In his book The Trail of Blood, J. M. Carroll puts forth the view that there has been an unbroken chain of New Testament (Baptist) churches from either John the Baptist or Jesus Christ Himself. Baptists accordingly have had a continuous line of authority through one or more of the following: a succession of ordination going back to the apostles, a succession of baptism going back to the apostles, and a succession of local churches holding the biblical distinctives of Baptists going back to the apostles. Those who hold to this theory have also been called Landmark Baptists.
Was there an unbroken chain of Baptist Churches from Jesus onward?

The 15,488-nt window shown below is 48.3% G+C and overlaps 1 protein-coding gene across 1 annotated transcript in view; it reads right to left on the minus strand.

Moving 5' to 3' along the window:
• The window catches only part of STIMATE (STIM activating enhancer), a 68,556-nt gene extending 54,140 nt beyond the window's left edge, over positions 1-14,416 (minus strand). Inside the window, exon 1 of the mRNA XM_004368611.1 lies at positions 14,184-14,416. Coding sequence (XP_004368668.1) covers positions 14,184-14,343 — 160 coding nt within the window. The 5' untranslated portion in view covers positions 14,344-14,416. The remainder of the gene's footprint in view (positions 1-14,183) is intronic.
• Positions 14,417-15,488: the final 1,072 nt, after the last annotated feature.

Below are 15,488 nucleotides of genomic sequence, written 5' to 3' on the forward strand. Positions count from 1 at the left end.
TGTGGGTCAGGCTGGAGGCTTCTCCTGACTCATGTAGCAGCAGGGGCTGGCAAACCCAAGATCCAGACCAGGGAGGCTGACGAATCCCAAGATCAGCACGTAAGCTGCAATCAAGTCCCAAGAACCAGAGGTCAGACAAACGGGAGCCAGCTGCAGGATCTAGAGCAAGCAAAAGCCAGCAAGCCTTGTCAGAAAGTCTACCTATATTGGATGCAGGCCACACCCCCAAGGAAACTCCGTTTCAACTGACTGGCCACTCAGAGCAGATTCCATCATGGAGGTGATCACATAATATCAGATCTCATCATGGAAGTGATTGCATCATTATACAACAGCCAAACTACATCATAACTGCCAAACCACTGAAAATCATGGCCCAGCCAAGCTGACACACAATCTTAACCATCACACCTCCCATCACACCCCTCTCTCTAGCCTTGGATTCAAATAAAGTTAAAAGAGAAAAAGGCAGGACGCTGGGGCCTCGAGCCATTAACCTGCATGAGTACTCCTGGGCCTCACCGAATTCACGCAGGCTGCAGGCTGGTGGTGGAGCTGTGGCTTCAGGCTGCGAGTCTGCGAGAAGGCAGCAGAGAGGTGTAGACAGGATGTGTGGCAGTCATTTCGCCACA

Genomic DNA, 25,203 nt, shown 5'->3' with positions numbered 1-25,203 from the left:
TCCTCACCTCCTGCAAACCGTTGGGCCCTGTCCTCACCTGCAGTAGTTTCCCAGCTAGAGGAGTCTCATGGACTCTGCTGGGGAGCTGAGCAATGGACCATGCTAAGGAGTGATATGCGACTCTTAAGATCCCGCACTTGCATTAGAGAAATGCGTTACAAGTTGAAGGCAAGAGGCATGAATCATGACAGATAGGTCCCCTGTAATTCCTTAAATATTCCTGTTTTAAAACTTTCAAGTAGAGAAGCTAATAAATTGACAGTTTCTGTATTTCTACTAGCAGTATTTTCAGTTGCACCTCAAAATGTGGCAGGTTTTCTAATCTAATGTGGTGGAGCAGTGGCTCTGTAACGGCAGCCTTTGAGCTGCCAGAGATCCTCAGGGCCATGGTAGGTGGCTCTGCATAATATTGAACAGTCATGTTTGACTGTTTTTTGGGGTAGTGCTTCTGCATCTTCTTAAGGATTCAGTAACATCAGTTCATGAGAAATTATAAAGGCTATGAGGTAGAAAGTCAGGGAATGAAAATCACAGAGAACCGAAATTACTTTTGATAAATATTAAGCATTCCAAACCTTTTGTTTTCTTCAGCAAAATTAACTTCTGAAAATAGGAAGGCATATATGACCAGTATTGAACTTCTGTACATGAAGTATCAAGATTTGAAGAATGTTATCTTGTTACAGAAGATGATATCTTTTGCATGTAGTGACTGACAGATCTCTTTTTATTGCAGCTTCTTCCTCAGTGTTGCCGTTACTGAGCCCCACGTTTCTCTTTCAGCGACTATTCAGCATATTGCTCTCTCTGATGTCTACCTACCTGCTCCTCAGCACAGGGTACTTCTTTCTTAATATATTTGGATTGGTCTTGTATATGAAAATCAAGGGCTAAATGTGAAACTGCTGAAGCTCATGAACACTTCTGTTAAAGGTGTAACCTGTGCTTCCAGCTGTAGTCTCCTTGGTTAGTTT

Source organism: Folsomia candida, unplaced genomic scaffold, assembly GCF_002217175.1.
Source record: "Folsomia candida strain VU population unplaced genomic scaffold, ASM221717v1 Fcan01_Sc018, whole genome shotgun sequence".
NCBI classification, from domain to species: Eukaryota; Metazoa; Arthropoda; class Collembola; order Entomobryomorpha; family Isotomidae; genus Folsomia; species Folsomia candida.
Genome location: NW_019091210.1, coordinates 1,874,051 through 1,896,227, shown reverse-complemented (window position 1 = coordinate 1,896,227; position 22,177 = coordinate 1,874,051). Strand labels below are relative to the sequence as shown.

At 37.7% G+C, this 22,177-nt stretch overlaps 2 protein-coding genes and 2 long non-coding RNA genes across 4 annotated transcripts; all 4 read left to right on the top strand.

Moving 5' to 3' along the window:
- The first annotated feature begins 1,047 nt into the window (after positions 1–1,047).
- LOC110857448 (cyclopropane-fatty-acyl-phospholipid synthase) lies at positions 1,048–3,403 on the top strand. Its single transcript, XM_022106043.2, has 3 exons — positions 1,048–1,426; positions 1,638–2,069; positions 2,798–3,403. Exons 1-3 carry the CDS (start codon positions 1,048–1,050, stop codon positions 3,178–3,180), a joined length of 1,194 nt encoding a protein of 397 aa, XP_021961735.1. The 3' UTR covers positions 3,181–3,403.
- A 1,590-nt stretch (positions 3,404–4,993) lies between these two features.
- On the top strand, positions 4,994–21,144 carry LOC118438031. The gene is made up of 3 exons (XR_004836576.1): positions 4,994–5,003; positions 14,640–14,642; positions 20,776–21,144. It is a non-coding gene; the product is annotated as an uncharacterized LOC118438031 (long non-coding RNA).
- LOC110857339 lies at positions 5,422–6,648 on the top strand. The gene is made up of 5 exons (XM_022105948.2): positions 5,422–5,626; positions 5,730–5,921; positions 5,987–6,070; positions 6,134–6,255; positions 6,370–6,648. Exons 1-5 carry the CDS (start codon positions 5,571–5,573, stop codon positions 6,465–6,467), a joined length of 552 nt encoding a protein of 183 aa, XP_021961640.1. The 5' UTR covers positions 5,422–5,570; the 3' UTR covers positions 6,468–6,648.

In denouncing the “baptism” of infants and holding firm that only those old enough to understand and believe the gospel should be baptized, Anabaptists became the scourge of the Reformation. The word Anabaptist means "baptized again". Most Christians felt that the “baptism” of infants was a most important sacrament since some felt that regeneration precedes faith. It was the sacrament initiating babies into the church-state. Therefore Anabaptists were scorned and persecuted for not conforming to this idea of infant initiation by sprikleing a little watter on their heads. What luminaries of divine truth persecuted these believers for holding this biblical doctrine and heart felt conviction? Yes, the Roman Catholic Church… and also Martin Luther, and John Calvin too, but watch out not all Anabaptists tolerated diversity either.